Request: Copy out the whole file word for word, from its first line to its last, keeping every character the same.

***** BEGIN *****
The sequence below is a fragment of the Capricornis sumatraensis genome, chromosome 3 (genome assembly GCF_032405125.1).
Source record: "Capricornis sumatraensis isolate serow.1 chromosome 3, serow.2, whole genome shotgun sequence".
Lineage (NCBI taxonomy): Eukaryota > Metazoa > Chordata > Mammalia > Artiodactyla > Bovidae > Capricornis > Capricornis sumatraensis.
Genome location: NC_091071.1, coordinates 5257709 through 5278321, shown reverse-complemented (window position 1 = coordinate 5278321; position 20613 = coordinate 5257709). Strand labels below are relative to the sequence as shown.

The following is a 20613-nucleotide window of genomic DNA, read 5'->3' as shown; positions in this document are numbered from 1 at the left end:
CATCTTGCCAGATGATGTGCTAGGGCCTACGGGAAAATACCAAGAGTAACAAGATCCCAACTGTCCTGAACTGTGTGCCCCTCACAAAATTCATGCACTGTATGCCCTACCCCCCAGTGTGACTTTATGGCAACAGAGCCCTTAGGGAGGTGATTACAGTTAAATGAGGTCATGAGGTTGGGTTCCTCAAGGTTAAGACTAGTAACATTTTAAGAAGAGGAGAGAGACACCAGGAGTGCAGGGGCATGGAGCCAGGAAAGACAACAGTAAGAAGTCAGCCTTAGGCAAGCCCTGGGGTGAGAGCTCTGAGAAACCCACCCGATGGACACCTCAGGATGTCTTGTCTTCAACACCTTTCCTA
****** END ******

The sequence below is a fragment of the Capricornis sumatraensis genome, chromosome 3 (genome assembly GCF_032405125.1).
Source record: "Capricornis sumatraensis isolate serow.1 chromosome 3, serow.2, whole genome shotgun sequence".
Lineage (NCBI taxonomy): Eukaryota > Metazoa > Chordata > Mammalia > Artiodactyla > Bovidae > Capricornis > Capricornis sumatraensis.
Genome location: NC_091071.1, coordinates 5257709 through 5278321, shown reverse-complemented (window position 1 = coordinate 5278321; position 20613 = coordinate 5257709). Strand labels below are relative to the sequence as shown.

The following is a 20613-nucleotide window of genomic DNA, read 5'->3' as shown; positions in this document are numbered from 1 at the left end:
CATCTTGCCAGATGATGTGCTAGGGCCTACGGGAAAATACCAAGAGTAACAAGATCCCAACTGTCCTGAACTGTGTGCCCCTCACAAAATTCATGCACTGTATGCCCTACCCCCCAGTGTGACTTTATGGCAACAGAGCCCTTAGGGAGGTGATTACAGTTAAATGAGGTCATGAGGTTGGGTTCCTCAAGGTTAAGACTAGTAACATTTTAAGAAGAGGAGAGAGACACCAGGAGTGCAGGGGCATGGAGCCAGGAAAGACAACAGTAAGAAGTCAGCCTTAGGCAAGCCCTGGGGTGAGAGCTCTGAGAAACCCACCCGATGGACACCTCAGGATGTCTTGTCTTCAACACCTTTCCTA